He has a BA from Harvard University, was a Community Fellow at Massachusetts Institute of Technology, and was awarded an honorary Associates of Arts degree from Roxbury Community College. Prior to his incarceration, he lived in the Roxbury neighborhood of Boston with his wife Terri.
Turner has worked as an activist since the 1960s. He has served as the director of a community development corporation, an organizer training center, co-founder of the United Community Construction Workers, and founder of the Boston Jobs Council.
He has also worked as Coordinator of Training at Emerge, a batterer's counseling organization, and as education director at a nonprofit consulting firm focused on establishing worker cooperatives.
He played an instrumental role in the formation of the Boston Workers Alliance.
Turner represented District 7, which includes Roxbury, Fenway, and the South End on the Boston City Council. He won his seat by a 693-vote margin against the city's director of youth services, who was the preferred candidate of Mayor Tom Menino.
Turner has a volatile relationship with the Boston City Council. First elected in 1999, Turner vice-chaired the Education and Human Rights & Services committees. He was a member of the Arts, Film, Humanities & Tourism, Education, Government Operations, Housing, Human Rights & Services, Post Audit & Oversight, Special Committee on Federal, Stimulus Oversight, Whole, and Youth Affairs committees until he was ousted by fellow councilmen after his criminal conviction. In February 2004, angry at being removed from the Education Committee, he compared City Council President Michael F. Flaherty to Louise Day Hicks, an opponent of the city's desegregation busing. He had also accused limits placed on debate as being "institutional racism".
He had some notable successes: In 2002, he authored an ordinance protecting transgender persons from discrimination that was overwhelmingly approved by the council and signed into law. Also, when Governor Mitt Romney tried to end the state's affirmative action guidelines, Turner became one of its aggressive critics, helping to lead the governor stop the change.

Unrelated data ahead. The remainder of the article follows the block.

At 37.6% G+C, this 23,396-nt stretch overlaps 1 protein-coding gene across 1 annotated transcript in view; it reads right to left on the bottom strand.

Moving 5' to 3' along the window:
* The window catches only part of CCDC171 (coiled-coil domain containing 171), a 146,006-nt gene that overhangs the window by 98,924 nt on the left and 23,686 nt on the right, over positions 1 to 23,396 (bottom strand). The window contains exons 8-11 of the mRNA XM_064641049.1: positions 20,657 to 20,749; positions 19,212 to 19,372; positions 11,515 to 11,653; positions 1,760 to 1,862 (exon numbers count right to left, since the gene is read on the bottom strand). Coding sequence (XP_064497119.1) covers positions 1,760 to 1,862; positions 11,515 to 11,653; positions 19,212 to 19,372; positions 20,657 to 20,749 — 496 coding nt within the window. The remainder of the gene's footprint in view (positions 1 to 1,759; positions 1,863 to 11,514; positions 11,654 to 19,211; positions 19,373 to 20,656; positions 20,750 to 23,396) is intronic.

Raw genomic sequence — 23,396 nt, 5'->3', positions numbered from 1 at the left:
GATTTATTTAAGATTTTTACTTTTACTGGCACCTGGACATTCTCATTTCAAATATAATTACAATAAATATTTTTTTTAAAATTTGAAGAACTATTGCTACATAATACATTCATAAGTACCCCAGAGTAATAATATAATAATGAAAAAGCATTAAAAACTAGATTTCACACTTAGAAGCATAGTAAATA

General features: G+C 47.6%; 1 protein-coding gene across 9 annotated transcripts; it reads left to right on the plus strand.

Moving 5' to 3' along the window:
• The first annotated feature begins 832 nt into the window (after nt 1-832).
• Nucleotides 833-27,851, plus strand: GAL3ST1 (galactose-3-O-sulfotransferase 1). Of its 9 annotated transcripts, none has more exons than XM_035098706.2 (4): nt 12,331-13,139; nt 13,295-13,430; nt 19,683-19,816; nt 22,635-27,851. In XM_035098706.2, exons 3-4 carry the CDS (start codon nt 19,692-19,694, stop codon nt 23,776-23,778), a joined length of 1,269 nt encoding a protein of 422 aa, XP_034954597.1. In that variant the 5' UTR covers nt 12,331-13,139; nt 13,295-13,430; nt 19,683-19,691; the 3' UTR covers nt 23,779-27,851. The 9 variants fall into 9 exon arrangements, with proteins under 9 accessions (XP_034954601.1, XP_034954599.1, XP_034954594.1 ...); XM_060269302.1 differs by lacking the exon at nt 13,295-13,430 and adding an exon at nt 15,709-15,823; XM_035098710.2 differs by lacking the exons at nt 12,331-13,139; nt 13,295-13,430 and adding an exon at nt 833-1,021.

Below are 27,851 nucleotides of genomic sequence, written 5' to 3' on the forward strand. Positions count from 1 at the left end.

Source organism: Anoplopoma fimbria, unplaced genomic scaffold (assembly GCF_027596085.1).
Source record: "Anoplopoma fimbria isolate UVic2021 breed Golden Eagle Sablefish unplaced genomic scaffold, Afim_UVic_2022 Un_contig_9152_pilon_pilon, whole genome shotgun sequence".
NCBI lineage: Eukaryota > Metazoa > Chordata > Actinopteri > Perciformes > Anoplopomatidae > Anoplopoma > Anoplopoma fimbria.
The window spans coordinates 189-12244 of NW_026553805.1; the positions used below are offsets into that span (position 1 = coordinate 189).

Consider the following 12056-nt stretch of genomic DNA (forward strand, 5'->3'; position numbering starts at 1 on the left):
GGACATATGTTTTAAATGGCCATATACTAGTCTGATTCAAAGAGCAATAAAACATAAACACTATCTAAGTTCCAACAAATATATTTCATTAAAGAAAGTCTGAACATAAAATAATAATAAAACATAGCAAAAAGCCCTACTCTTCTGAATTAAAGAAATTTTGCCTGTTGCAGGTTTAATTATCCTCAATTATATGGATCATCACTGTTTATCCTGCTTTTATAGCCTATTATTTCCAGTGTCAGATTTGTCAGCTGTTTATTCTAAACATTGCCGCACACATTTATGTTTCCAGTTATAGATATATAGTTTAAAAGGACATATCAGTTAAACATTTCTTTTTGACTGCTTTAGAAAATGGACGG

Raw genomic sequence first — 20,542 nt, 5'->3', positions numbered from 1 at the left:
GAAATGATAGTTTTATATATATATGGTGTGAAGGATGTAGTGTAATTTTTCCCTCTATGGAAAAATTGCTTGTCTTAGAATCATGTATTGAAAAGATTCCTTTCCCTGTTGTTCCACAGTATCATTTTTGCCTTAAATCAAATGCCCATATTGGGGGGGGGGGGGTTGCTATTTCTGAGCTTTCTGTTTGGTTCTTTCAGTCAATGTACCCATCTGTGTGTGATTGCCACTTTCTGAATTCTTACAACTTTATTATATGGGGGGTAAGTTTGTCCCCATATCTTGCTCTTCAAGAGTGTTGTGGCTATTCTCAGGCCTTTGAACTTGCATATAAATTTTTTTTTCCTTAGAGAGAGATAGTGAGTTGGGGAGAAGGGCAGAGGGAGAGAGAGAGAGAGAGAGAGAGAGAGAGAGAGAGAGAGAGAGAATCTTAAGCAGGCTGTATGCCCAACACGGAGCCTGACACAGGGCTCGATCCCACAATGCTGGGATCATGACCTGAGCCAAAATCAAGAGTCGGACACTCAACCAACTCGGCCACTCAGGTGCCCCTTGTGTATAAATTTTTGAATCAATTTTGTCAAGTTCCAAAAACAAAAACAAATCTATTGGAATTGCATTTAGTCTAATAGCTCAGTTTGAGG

In April 2004, Turner was quoted by the Boston Herald as saying that Condoleezza Rice working for George W. Bush was "similar in my mind to a Jewish person working for Hitler in the 1930s."
In May 2004, Turner and activist Sadiki Kambon held a press conference to reveal photos purportedly showing US soldiers raping Iraqi women. The pictures were eventually identified as fakes, but only after four of the alleged rape shots appeared in a Boston Globe photo of the two men. Turner was subjected to wide criticism from conservative media and was censured by six members of the City Council. Turner was unrepentant, noting that he had urged the media to confirm the photos’ authenticity before disseminating them.
On August 3, 2007, Turner was videotaped by FBI informant Ronald Wilburn, accepting $1,000 cash from Wilburn in Turner's district office in exchange for pushing for a liquor license for the Roxbury nightclub Dejavu. On November 22, 2008, Turner was arrested and charged with attempted extortion under color of official right.
On December 9, 2008, Turner was indicted by a federal grand jury on three charges of making false statements and a charge of conspiracy with former State Senator Dianne Wilkerson, all stemming from an FBI public corruption investigation. Turner was found guilty of the false statement and bribery charges by a jury on October 29, 2010.
Turner has made claims that both he and Wilkerson are victims of a government conspiracy against African-American officials.
On December 1, 2010, Turner was expelled from the Boston City Council by an 11-1 vote making him the first council member to ever be expelled in the history of the modern Boston City Council.
On January 25, 2011, Turner was sentenced to three years in prison. He was released early for good behavior in July 2013, after serving 28 months.